RPGamer interviewed former Square Enix translator, Tom Slattery, covering his beginnings in the business, how he gained a full-time translating position at Square, a little insight as to what their localization process was like, and also a few of the games he worked on.
With regard to specific games, the case of Final Fantasy IV DS was an interesting one in particular. Square initially only required that the existing text for IV from the Game Boy Advance be touched up. IV just so happened to be Slattery’s favourite Final Fantasy, however, and he asked that he be allowed to write the DS version’s translation from scratch.
“I ended up putting forth a case for doing a new localization from scratch–offering to do it in the span of the original schedule–and obtained approval,” Slattery shares. “Fortunately, they decided to expand the project schedule to allow me enough time to do a retranslation without having to sleep under my desk.”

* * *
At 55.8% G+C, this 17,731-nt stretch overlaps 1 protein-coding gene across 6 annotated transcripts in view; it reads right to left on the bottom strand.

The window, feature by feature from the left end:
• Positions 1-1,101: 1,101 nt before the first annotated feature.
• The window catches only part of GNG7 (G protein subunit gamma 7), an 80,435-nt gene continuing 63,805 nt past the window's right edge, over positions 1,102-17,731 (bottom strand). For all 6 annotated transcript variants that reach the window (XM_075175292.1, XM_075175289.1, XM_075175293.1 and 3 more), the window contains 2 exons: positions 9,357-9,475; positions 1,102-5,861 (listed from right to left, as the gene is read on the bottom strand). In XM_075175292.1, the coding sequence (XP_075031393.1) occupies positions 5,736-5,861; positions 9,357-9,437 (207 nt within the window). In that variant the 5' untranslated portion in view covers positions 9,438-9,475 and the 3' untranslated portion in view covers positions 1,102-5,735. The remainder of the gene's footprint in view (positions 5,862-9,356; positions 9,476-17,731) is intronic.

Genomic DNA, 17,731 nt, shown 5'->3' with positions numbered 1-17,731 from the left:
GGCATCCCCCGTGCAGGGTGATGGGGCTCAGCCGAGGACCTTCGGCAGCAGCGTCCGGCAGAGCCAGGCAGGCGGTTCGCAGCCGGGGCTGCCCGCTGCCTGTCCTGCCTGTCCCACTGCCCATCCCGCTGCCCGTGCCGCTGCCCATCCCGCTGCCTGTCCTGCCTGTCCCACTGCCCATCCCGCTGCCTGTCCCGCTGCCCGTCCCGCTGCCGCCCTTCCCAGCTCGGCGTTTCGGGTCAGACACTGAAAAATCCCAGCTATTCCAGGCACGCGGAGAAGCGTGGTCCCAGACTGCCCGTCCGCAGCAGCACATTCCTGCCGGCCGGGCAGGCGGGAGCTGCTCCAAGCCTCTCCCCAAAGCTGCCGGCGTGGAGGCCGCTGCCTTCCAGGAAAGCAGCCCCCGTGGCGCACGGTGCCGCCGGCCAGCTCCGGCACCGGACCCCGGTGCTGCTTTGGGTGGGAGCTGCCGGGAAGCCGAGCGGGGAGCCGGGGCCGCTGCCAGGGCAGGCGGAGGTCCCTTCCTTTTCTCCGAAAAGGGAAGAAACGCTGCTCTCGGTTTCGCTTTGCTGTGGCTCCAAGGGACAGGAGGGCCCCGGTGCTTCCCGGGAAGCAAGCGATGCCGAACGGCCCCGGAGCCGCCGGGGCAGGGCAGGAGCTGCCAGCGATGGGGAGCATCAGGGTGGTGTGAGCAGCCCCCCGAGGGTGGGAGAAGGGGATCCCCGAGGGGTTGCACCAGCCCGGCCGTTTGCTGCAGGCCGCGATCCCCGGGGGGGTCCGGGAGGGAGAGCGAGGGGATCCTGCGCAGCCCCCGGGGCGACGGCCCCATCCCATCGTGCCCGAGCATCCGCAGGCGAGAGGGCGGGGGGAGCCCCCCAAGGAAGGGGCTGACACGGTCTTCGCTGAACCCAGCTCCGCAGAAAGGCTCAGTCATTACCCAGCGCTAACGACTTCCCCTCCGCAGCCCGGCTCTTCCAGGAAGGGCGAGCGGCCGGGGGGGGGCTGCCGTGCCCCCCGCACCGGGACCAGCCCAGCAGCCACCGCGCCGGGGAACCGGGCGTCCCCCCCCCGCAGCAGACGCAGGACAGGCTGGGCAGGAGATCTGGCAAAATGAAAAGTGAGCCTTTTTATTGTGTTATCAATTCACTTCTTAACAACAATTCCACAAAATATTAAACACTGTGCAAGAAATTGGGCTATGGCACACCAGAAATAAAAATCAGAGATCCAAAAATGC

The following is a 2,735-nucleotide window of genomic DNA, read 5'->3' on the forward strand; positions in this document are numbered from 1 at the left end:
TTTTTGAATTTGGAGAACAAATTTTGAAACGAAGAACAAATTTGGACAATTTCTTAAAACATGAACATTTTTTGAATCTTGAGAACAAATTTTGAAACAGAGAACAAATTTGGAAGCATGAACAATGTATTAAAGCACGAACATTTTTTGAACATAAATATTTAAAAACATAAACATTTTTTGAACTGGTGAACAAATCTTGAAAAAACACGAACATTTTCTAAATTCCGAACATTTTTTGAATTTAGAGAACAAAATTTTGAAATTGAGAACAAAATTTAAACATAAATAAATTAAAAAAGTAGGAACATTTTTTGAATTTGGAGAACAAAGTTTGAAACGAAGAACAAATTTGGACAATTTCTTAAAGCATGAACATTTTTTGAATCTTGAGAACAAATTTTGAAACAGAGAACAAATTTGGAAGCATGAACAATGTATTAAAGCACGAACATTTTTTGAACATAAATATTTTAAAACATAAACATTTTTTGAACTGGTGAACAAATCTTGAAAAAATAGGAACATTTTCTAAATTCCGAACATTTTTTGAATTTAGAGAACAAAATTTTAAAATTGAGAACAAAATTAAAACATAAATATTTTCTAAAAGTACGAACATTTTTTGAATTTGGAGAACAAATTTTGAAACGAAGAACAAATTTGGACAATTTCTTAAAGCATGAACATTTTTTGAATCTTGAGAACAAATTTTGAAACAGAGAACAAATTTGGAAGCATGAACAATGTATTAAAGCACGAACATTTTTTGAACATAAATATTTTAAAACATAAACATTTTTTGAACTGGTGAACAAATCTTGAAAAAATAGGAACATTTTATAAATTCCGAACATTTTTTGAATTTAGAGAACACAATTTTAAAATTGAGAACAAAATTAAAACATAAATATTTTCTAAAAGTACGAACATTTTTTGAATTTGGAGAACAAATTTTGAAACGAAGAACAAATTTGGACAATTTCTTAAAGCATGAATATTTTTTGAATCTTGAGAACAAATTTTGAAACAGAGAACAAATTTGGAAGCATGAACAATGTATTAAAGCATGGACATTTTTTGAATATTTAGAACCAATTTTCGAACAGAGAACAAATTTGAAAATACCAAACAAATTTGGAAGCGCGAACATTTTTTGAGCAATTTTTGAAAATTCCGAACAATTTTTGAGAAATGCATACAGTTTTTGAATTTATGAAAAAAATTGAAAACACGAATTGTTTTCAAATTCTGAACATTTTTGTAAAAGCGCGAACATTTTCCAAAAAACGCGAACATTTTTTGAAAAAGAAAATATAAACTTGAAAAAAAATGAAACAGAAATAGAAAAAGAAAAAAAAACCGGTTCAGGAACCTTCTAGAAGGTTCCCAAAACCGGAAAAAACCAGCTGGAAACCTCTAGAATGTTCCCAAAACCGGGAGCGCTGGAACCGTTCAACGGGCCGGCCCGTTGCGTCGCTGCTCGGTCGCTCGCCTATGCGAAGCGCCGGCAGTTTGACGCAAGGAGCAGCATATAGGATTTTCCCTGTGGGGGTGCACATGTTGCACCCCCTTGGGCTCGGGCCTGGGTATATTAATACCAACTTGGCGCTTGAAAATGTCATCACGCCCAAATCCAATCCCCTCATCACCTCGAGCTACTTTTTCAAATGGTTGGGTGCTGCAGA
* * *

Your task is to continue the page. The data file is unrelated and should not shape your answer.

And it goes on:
Slattery also reveals a few of the changes he made to the new translation, such as renaming the term used for the game’s summons.
“The Mysidian legend was also something I had wanted to update badly, as previous translations had failed to convey effectively what it referenced,” he shares. “The naming related to summons was another. Every other Final Fantasy had given them a name–Espers, Eidolons, Guardian Forces–but Final Fantasy IV simply called them ‘summons,’ or ‘summoned monsters’. ‘Esper’ had just been revived for XII and ‘Eidolon’ hadn’t seen any love outside of IX, so I brought it back for IV and then for XIII as well.”
“All things considered, Final Fantasy IV DS was my most enjoyable project at Square Enix,” Slattery recalls. “The team was amazingly kind and supportive. They put translation credits in the opening movie, which is almost unheard of. They added the localization staff to the hidden Developer’s Room. The director, Mr. Tokita, even suggested I do a cameo voice in the game as he had done in the Japanese version (I’m the "Lord Captain! Monsters at the fore!" in the opening scene). The reasonable schedule also kept things from ever getting too stressful.”